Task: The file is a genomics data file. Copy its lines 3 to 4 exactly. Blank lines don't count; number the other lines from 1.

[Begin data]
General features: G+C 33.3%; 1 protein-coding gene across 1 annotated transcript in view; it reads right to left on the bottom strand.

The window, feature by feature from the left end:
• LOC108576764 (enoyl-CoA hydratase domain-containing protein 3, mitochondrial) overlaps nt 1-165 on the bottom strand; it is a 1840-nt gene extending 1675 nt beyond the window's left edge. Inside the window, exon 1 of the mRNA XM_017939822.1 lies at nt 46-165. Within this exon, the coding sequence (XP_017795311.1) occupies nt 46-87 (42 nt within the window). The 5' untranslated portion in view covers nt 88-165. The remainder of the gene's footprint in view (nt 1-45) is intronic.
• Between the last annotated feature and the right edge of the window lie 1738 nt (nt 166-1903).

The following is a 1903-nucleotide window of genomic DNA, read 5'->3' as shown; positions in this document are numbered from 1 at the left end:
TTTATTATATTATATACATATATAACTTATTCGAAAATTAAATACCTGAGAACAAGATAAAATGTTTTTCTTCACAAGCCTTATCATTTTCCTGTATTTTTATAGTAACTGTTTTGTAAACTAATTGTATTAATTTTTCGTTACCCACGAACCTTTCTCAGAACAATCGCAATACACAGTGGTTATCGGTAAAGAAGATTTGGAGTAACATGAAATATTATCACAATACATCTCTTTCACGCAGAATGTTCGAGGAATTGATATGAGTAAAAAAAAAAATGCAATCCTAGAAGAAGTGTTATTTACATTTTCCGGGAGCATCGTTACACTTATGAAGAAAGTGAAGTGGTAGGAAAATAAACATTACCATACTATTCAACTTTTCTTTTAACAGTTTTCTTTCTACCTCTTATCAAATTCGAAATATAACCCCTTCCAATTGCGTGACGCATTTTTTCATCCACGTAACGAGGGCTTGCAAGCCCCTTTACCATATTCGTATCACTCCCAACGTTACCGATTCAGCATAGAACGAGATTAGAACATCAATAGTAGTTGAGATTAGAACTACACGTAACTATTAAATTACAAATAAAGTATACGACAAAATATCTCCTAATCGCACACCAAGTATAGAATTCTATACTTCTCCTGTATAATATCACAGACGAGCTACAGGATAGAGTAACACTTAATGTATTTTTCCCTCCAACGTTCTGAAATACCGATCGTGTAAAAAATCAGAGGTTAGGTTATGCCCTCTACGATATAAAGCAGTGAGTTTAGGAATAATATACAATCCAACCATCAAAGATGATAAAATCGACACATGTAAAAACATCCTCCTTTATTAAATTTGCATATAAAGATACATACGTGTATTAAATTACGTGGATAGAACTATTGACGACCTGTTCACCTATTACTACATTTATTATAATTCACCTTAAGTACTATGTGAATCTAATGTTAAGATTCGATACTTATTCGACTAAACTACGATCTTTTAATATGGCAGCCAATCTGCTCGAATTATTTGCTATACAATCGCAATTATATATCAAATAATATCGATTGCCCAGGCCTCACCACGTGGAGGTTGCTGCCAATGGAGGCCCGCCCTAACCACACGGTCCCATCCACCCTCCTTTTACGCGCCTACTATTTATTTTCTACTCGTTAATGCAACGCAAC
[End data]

• LOC108576764 (enoyl-CoA hydratase domain-containing protein 3, mitochondrial) overlaps nt 1-165 on the bottom strand; it is a 1840-nt gene extending 1675 nt beyond the window's left edge. Inside the window, exon 1 of the mRNA XM_017939822.1 lies at nt 46-165. Within this exon, the coding sequence (XP_017795311.1) occupies nt 46-87 (42 nt within the window). The 5' untranslated portion in view covers nt 88-165. The remainder of the gene's footprint in view (nt 1-45) is intronic.
• Between the last annotated feature and the right edge of the window lie 1738 nt (nt 166-1903).